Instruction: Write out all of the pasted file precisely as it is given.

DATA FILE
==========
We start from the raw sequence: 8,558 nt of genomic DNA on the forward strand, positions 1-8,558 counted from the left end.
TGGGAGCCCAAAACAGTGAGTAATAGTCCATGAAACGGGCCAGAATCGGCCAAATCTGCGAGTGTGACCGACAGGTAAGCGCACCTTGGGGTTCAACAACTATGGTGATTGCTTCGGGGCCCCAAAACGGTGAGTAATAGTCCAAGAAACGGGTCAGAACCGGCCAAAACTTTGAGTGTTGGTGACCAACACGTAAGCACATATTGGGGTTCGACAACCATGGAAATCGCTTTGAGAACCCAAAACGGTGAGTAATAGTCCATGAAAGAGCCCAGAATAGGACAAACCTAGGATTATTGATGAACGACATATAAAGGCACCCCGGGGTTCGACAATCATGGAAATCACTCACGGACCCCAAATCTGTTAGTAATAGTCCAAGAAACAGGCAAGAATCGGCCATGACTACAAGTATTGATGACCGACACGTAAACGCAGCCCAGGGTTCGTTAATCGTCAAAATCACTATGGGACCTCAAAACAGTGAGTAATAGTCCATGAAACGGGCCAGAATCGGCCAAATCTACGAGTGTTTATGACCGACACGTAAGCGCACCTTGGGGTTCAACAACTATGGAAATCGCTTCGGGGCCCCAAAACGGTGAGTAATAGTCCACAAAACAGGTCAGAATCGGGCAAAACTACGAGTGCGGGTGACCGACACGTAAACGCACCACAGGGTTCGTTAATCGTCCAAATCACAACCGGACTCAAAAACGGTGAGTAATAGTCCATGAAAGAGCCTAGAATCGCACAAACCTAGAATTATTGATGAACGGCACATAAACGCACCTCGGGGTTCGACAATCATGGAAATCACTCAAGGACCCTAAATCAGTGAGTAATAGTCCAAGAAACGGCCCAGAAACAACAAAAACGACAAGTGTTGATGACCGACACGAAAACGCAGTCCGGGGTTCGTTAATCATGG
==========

We start from the raw sequence: 8,558 nt of genomic DNA on the forward strand, positions 1-8,558 counted from the left end.
TGGGAGCCCAAAACAGTGAGTAATAGTCCATGAAACGGGCCAGAATCGGCCAAATCTGCGAGTGTGACCGACAGGTAAGCGCACCTTGGGGTTCAACAACTATGGTGATTGCTTCGGGGCCCCAAAACGGTGAGTAATAGTCCAAGAAACGGGTCAGAACCGGCCAAAACTTTGAGTGTTGGTGACCAACACGTAAGCACATATTGGGGTTCGACAACCATGGAAATCGCTTTGAGAACCCAAAACGGTGAGTAATAGTCCATGAAAGAGCCCAGAATAGGACAAACCTAGGATTATTGATGAACGACATATAAAGGCACCCCGGGGTTCGACAATCATGGAAATCACTCACGGACCCCAAATCTGTTAGTAATAGTCCAAGAAACAGGCAAGAATCGGCCATGACTACAAGTATTGATGACCGACACGTAAACGCAGCCCAGGGTTCGTTAATCGTCAAAATCACTATGGGACCTCAAAACAGTGAGTAATAGTCCATGAAACGGGCCAGAATCGGCCAAATCTACGAGTGTTTATGACCGACACGTAAGCGCACCTTGGGGTTCAACAACTATGGAAATCGCTTCGGGGCCCCAAAACGGTGAGTAATAGTCCACAAAACAGGTCAGAATCGGGCAAAACTACGAGTGCGGGTGACCGACACGTAAACGCACCACAGGGTTCGTTAATCGTCCAAATCACAACCGGACTCAAAAACGGTGAGTAATAGTCCATGAAAGAGCCTAGAATCGCACAAACCTAGAATTATTGATGAACGGCACATAAACGCACCTCGGGGTTCGACAATCATGGAAATCACTCAAGGACCCTAAATCAGTGAGTAATAGTCCAAGAAACGGCCCAGAAACAACAAAAACGACAAGTGTTGATGACCGACACGAAAACGCAGTCCGGGGTTCGTTAATCATGG